5 Bright Spots From Our Crappy Year Of Pandemic Parenting

Anyone who parented through 2020 knows how difficult it has been. Parents are anxious and exhausted. Many are coping with the trauma of losing friends and loved ones, jobs, and safe spaces where their children can be educated. There is no sugar coating how devastating the past year has been for millions of American families.

But along the way, moms and dads have found small joys to cherish and celebrate — and those bright spots are important to remember if for no other reason than to help us bounce back from our current crisis.

HuffPost Parents first asked our amazing community about silver linings in April when we noted that we had all been through a few difficult weeks of isolation. (Oh, how little we knew back then!) As this year comes to a close, we asked our readers again. Here are some of the bright spots from 2020.

For parents of a 9-year-old with leukemia, the pandemic has been a blessing in disguise.

Cynthia’s son was diagnosed with cancer at the end of 2019, which was challenging for her family in so many ways. She and her husband had to work from home and take sick leave in order to give their son 24-hour care. They worried they’d lose their jobs. Her son left school and started home-schooling, but he had a hard time and really missed his classmates and teacher.

“Then the pandemic hit and we were forced to work from home (win!), all schooling went online (Another win! My son was able to join his class and teacher again virtually!), and we were all able to spend more time together and help our son through his cancer battle,” Cynthia wrote.

The pandemic also normalized mask-wearing, which her son had been told to do because of his cancer.

“He was so self-conscious about it,” Cynthia said. “Once the pandemic came around, and everyone was wearing masks, he felt normal again (yet another win!). All in all, this crazy pandemic has been a blessing in disguise for our family.”

Kids have learned practical, lifelong skills …

“My kids have been learning to cook simple meals!” said Tamara. Her three children — ages 15, 12 and 11 — have had to take care of themselves more while Tamara teaches during the day. Her work gives her a different lunchtime than theirs.

“They have become active in helping me plan the meals, order groceries and learned to cook for themselves,” she said. “Life skill!”

Megan said that the past year has really helped her son branch out.

“He was 100% focused on sports prior,” she said, “but learned to lean into art and cooking when group sports became nonexistent. He’s more well-rounded as a result.”

… And parents have learned who their kids really are.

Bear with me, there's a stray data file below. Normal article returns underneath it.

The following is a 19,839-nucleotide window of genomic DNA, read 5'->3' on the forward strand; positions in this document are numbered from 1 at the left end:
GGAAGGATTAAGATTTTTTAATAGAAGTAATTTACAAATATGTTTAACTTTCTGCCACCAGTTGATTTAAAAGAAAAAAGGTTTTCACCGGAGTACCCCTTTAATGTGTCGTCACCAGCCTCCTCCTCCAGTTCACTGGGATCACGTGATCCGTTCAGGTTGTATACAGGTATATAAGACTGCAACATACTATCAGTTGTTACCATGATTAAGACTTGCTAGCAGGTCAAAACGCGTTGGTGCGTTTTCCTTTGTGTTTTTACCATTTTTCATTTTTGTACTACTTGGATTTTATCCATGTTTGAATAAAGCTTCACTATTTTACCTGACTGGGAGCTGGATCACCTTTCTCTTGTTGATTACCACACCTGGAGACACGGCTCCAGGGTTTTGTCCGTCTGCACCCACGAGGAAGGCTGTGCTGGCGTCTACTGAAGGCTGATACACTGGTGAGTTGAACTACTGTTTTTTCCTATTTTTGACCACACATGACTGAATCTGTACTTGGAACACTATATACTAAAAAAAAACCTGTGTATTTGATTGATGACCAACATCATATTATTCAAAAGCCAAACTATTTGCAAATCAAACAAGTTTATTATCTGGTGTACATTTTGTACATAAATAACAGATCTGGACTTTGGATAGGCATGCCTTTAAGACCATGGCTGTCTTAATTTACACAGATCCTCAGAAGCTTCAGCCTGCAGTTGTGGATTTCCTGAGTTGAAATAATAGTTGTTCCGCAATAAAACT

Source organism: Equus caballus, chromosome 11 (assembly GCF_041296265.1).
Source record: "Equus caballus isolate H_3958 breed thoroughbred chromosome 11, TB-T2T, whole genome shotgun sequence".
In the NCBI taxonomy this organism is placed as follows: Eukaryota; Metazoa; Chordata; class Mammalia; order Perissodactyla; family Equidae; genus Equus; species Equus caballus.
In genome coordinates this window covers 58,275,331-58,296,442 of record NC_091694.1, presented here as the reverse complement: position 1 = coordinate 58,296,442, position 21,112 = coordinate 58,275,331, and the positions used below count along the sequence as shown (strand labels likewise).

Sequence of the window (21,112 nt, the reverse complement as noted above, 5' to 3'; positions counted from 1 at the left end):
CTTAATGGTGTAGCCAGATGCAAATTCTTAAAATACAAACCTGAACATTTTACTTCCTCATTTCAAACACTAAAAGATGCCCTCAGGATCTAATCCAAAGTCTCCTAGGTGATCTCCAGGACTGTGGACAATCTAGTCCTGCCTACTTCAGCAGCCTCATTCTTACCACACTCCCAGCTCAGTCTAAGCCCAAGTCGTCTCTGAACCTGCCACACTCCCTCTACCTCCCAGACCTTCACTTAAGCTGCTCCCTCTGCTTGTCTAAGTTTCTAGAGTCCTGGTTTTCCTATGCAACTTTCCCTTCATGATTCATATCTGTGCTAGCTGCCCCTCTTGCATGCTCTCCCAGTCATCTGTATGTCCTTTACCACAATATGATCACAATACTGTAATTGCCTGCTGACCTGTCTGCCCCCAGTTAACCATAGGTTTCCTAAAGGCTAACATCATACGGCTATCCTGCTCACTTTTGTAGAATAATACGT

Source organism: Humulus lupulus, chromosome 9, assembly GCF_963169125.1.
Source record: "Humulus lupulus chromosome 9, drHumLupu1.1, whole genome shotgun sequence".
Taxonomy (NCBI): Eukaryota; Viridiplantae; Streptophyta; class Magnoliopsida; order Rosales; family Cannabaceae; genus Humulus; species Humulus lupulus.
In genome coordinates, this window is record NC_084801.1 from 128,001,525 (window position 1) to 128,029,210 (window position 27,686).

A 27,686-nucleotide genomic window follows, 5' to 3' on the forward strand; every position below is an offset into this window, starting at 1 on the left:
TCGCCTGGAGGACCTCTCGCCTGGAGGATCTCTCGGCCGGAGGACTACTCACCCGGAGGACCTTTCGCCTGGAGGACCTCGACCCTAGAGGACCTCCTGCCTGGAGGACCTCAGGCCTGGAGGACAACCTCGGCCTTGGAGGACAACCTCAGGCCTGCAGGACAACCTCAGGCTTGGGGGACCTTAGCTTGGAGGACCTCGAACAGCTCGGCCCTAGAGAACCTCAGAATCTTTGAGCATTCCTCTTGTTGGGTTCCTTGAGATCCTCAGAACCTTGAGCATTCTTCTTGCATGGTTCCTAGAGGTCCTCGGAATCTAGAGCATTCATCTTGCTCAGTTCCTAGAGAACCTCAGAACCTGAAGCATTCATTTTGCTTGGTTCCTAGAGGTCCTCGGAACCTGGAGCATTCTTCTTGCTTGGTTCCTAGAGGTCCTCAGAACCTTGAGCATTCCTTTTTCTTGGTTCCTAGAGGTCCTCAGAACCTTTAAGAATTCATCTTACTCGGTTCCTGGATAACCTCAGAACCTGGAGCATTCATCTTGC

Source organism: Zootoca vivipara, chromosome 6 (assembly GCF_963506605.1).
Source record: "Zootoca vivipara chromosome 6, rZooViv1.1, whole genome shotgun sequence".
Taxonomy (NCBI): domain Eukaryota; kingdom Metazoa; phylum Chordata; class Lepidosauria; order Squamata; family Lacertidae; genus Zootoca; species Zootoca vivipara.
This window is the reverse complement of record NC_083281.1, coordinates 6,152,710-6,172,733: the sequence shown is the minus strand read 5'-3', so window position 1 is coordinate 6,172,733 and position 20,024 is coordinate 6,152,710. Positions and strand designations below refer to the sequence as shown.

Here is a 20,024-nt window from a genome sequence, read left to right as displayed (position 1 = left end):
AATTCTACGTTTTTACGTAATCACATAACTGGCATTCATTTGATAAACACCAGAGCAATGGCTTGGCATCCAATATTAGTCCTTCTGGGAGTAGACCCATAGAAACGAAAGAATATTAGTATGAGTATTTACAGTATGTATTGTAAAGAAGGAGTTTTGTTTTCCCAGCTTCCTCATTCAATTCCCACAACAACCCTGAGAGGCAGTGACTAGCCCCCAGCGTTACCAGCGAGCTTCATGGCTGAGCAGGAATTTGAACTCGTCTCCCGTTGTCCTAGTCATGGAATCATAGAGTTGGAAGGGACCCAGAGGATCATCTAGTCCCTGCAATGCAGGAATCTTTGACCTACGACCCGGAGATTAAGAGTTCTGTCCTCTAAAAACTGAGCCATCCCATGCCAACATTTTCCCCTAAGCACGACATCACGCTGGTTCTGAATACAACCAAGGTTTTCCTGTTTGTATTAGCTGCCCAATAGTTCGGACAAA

“This break has helped us see that a lot of my son’s anger issues come from a deep level of anxiety,” said Heather, who said that after spending a few weeks closely watching him navigate his days, she had a much better understanding of what he was grappling with.

“We were able to start treatment for therapy, even though it’s through Zoom,” she said. “We have found our happy little guy again.”

Parents have reclaimed small moments of connection throughout the day.

“My husband used to spend 1.5 hours commuting,” said Sara. “Having him work from home has been life-changing and he has had so much bonding time with our 9-year-old that I am thankful for.”

Many parents shared similar stories, describing how working from home allowed them to reconnect during the day in ways they never had before. Michelle said she’s been able to cook breakfast for and eat lunch with her 13-year-old. “Being a teen girl is hard enough (I remember!) so having this opportunity to connect and chat throughout each day has been such a small but important blessing in the midst of all the craziness,” she said.

And while many families are no longer together all day, they remember what it was like to have that time earlier this year — even amid such trying circumstances. “We were working and learning from home in the spring together (us, and 21- and 10-year old),” said Carolynn. “For a while, every day at lunch we stopped everything and played a family game. It was very cool.”

Families have sloooowed down around the holidays.

“This is the first year in, maybe, ever that I have been able to actually truly slow down and soak in Christmas,” said Mackenzie, who is normally working right up to the holidays and cramming in “fun” holiday activities while also coaching her kiddos’ sports teams and just generally getting ready.

“My kids finished virtual school last week,” she explained. There have been fewer activities to do and just more time together.

Even the family dog is reaping the benefits and getting “lots of love and cuddles,” Mackenzie said.